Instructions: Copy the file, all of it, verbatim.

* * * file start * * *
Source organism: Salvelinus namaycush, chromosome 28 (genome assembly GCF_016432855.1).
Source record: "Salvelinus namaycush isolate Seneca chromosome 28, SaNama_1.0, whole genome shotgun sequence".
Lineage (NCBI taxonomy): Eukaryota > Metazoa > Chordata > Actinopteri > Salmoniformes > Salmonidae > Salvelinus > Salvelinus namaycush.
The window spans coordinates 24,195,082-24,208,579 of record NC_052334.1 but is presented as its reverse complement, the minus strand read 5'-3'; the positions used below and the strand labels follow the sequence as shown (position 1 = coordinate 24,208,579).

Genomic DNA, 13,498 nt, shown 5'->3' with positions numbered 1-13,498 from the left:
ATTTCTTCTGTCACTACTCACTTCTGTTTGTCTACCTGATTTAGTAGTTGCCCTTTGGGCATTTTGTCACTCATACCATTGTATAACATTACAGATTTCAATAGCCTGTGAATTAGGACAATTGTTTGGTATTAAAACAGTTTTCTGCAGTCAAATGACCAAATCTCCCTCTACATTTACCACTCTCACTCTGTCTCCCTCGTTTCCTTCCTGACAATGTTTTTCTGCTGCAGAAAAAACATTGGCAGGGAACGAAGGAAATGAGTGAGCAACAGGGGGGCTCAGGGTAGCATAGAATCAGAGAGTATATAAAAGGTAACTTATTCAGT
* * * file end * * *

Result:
Source organism: Salvelinus namaycush, chromosome 28 (genome assembly GCF_016432855.1).
Source record: "Salvelinus namaycush isolate Seneca chromosome 28, SaNama_1.0, whole genome shotgun sequence".
Lineage (NCBI taxonomy): Eukaryota > Metazoa > Chordata > Actinopteri > Salmoniformes > Salmonidae > Salvelinus > Salvelinus namaycush.
The window spans coordinates 24,195,082-24,208,579 of record NC_052334.1 but is presented as its reverse complement, the minus strand read 5'-3'; the positions used below and the strand labels follow the sequence as shown (position 1 = coordinate 24,208,579).

Genomic DNA, 13,498 nt, shown 5'->3' with positions numbered 1-13,498 from the left:
ATTTCTTCTGTCACTACTCACTTCTGTTTGTCTACCTGATTTAGTAGTTGCCCTTTGGGCATTTTGTCACTCATACCATTGTATAACATTACAGATTTCAATAGCCTGTGAATTAGGACAATTGTTTGGTATTAAAACAGTTTTCTGCAGTCAAATGACCAAATCTCCCTCTACATTTACCACTCTCACTCTGTCTCCCTCGTTTCCTTCCTGACAATGTTTTTCTGCTGCAGAAAAAACATTGGCAGGGAACGAAGGAAATGAGTGAGCAACAGGGGGGCTCAGGGTAGCATAGAATCAGAGAGTATATAAAAGGTAACTTATTCAGT